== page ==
Sacrament of Matrimony

Question from Anonymous on 4/4/2008:

I was born with a rare medical condition and would like to know if I'm allowed to marry in the eyes of the Church. I was advised by a friend to consult a canon lawyer regarding my issue.

My medical condition is called Partial Androgen Insensitivity Syndrome.

I sincerely would like to find out how my condition affects me in terms of my eligibility for the Sacrament of Matrimony. I identify myself as a female, and all documents and identifications of myself say so as well. I am attracted to males and have dated a couple of men. I strongly long for a marriage life, too. However, I feel that, out of fairness, I need to make sure that I'm allowed to marry in the Church before I enter into any serious relationship with anyone.

One issue, a result of the medical condition, particularly concerns me. I may be incorrect, but as I understand it, ability to have sex intercourse is a requirement for a valid marriage in the Church.

With my concerns above, I wonder if a marriage to me can be valid in the eyes of the Church.

I understand that my question is unusual and may be complicated, so I really appreciate your time and effort in reading and answering my question, which has been weighing on me.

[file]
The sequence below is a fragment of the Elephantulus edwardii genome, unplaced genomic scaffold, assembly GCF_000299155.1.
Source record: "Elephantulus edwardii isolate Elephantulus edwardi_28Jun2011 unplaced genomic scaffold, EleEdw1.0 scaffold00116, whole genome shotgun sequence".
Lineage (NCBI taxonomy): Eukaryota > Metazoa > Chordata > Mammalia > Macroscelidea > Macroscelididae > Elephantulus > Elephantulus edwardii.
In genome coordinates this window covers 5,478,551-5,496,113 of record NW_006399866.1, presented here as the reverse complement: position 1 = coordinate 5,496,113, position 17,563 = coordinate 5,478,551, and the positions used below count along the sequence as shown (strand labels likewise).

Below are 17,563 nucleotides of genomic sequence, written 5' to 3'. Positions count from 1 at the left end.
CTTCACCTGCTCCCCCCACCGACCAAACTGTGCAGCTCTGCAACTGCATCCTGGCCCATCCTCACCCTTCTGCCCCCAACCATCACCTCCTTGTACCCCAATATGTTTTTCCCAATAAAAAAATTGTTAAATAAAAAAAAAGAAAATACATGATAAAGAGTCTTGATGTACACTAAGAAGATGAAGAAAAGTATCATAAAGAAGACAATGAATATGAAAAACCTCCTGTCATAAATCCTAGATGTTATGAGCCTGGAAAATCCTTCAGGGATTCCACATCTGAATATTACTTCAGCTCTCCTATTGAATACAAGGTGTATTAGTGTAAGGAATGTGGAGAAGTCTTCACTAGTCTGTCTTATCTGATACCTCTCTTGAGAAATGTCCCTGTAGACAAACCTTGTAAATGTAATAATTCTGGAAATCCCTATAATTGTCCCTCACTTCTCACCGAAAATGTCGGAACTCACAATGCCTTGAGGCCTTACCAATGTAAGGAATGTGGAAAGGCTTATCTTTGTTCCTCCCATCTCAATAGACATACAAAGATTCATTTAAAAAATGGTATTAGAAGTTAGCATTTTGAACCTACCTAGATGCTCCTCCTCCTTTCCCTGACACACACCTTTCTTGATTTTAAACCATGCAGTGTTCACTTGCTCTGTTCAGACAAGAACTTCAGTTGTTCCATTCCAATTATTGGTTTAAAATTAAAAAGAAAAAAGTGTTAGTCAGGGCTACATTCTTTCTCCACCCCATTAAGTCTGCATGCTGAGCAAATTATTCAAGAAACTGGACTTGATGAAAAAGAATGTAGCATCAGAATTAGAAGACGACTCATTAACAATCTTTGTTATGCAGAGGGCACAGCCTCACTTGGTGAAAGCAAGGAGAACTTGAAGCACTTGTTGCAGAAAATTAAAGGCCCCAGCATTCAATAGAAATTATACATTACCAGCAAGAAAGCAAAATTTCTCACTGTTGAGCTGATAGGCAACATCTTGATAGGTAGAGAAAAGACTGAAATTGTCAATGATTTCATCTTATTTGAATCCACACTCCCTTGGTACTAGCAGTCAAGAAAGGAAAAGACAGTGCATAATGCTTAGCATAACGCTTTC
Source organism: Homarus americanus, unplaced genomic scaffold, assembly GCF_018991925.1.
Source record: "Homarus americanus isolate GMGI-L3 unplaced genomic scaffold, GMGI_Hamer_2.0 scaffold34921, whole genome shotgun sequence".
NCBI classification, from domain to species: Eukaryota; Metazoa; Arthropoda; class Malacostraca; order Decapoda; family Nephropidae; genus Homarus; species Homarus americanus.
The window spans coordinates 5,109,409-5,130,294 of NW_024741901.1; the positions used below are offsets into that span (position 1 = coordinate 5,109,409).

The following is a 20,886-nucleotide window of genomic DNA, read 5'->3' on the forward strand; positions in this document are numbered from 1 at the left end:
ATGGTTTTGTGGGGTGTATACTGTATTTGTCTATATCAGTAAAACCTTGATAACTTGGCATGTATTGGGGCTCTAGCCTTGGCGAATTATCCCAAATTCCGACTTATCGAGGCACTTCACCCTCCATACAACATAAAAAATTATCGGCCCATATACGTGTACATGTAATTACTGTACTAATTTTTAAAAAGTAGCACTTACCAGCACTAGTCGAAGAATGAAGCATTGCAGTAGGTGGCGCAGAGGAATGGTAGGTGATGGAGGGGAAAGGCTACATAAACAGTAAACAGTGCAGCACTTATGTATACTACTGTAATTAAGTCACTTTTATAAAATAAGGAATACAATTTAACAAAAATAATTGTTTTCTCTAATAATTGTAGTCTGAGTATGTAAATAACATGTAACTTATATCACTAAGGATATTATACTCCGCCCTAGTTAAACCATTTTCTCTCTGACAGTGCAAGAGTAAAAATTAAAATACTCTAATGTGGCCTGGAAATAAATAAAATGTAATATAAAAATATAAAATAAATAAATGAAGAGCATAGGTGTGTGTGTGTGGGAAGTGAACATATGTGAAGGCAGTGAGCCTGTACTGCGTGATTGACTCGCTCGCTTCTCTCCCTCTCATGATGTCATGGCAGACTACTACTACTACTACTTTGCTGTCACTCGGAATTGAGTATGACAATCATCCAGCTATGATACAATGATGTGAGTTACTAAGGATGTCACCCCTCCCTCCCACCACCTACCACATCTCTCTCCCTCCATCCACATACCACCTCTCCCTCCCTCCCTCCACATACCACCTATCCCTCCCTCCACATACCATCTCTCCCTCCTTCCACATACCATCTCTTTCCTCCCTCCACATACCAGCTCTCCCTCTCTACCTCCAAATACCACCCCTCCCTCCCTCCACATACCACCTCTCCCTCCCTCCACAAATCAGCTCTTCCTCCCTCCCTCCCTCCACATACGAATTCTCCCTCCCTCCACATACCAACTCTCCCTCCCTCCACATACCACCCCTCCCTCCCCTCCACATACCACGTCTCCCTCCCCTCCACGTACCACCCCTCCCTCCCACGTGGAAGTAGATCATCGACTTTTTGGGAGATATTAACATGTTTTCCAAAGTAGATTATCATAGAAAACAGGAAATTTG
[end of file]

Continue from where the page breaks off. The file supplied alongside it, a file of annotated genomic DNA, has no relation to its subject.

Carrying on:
Thank you very much in advance and God bless.

Answer by Rev. Mark J. Gantley, JCL on 4/4/2008:
I have read your entire question but omitted some of the details from the posting on line.

The bottom line answer to whether or not you can get married is probably better answered for you by a medical doctor than a canonist.

Since you have a sexual orientation toward men, this means that you would be able to form the interpersonal relationship that is at the heart of a marital bond. So in terms of non-physical questions, I see no canonical problem.

In terms of being capable of sexual intercourse, both you and an intended spouse should consult with a doctor to see if you are capable of sexual intercourse relative to each other. If you are capable of sexual intercourse relative to a particular man, then this suffices. It doesn't mean that you need to be capable of sexual intercourse with any man.

If you are capable of sexual intercourse relative to each other, then I see no problem with you being able to marry. Your physical condition may be likened to any other physical condition that prevents a person from having children but still being able to marry.

I think that you would need to tell an intended husband that you will not be able to have children before the dating relationship got too serious. Once marriage is being considered (at least before the engagement), then you could go more specifically into your actual condition. If you withheld this information, there could be issues affecting validity (e.g., concerning error of a quality of a person).

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